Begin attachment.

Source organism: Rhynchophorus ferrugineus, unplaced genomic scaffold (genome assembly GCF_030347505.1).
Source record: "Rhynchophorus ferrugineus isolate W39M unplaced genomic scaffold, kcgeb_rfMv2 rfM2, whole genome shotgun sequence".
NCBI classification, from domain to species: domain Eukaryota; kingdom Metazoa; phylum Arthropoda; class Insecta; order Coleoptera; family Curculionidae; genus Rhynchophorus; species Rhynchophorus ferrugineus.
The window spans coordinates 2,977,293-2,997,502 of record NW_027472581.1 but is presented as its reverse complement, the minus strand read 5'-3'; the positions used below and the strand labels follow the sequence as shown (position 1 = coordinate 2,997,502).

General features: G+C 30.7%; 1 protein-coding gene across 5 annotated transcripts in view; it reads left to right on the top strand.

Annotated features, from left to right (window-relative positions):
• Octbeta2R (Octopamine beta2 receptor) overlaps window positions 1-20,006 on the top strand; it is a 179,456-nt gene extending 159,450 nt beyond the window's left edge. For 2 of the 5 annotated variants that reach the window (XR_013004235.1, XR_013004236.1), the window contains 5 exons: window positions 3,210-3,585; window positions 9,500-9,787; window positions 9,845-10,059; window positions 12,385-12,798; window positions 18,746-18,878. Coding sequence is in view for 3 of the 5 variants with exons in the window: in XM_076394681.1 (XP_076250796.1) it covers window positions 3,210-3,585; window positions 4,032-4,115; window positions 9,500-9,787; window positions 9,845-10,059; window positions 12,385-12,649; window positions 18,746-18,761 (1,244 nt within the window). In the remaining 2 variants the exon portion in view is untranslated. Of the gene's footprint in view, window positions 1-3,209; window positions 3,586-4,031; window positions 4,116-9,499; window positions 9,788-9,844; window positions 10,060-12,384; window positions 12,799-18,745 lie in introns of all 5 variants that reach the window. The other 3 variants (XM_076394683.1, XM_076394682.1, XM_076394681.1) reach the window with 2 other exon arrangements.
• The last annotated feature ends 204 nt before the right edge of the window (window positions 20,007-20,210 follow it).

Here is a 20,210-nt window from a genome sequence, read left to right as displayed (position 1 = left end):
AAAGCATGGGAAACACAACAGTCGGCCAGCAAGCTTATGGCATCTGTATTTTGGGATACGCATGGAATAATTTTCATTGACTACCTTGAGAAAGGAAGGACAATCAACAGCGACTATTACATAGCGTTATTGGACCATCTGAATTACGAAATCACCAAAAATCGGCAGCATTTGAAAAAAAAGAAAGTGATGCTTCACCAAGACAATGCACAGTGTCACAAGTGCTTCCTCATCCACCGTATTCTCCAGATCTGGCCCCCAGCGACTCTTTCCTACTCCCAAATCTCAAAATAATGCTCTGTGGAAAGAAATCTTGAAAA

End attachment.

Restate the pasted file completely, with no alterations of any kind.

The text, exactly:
Source organism: Rhynchophorus ferrugineus, unplaced genomic scaffold (genome assembly GCF_030347505.1).
Source record: "Rhynchophorus ferrugineus isolate W39M unplaced genomic scaffold, kcgeb_rfMv2 rfM2, whole genome shotgun sequence".
NCBI classification, from domain to species: domain Eukaryota; kingdom Metazoa; phylum Arthropoda; class Insecta; order Coleoptera; family Curculionidae; genus Rhynchophorus; species Rhynchophorus ferrugineus.
The window spans coordinates 2,977,293-2,997,502 of record NW_027472581.1 but is presented as its reverse complement, the minus strand read 5'-3'; the positions used below and the strand labels follow the sequence as shown (position 1 = coordinate 2,997,502).

General features: G+C 30.7%; 1 protein-coding gene across 5 annotated transcripts in view; it reads left to right on the top strand.

Annotated features, from left to right (window-relative positions):
• Octbeta2R (Octopamine beta2 receptor) overlaps window positions 1-20,006 on the top strand; it is a 179,456-nt gene extending 159,450 nt beyond the window's left edge. For 2 of the 5 annotated variants that reach the window (XR_013004235.1, XR_013004236.1), the window contains 5 exons: window positions 3,210-3,585; window positions 9,500-9,787; window positions 9,845-10,059; window positions 12,385-12,798; window positions 18,746-18,878. Coding sequence is in view for 3 of the 5 variants with exons in the window: in XM_076394681.1 (XP_076250796.1) it covers window positions 3,210-3,585; window positions 4,032-4,115; window positions 9,500-9,787; window positions 9,845-10,059; window positions 12,385-12,649; window positions 18,746-18,761 (1,244 nt within the window). In the remaining 2 variants the exon portion in view is untranslated. Of the gene's footprint in view, window positions 1-3,209; window positions 3,586-4,031; window positions 4,116-9,499; window positions 9,788-9,844; window positions 10,060-12,384; window positions 12,799-18,745 lie in introns of all 5 variants that reach the window. The other 3 variants (XM_076394683.1, XM_076394682.1, XM_076394681.1) reach the window with 2 other exon arrangements.
• The last annotated feature ends 204 nt before the right edge of the window (window positions 20,007-20,210 follow it).

Here is a 20,210-nt window from a genome sequence, read left to right as displayed (position 1 = left end):
AAAGCATGGGAAACACAACAGTCGGCCAGCAAGCTTATGGCATCTGTATTTTGGGATACGCATGGAATAATTTTCATTGACTACCTTGAGAAAGGAAGGACAATCAACAGCGACTATTACATAGCGTTATTGGACCATCTGAATTACGAAATCACCAAAAATCGGCAGCATTTGAAAAAAAAGAAAGTGATGCTTCACCAAGACAATGCACAGTGTCACAAGTGCTTCCTCATCCACCGTATTCTCCAGATCTGGCCCCCAGCGACTCTTTCCTACTCCCAAATCTCAAAATAATGCTCTGTGGAAAGAAATCTTGAAAA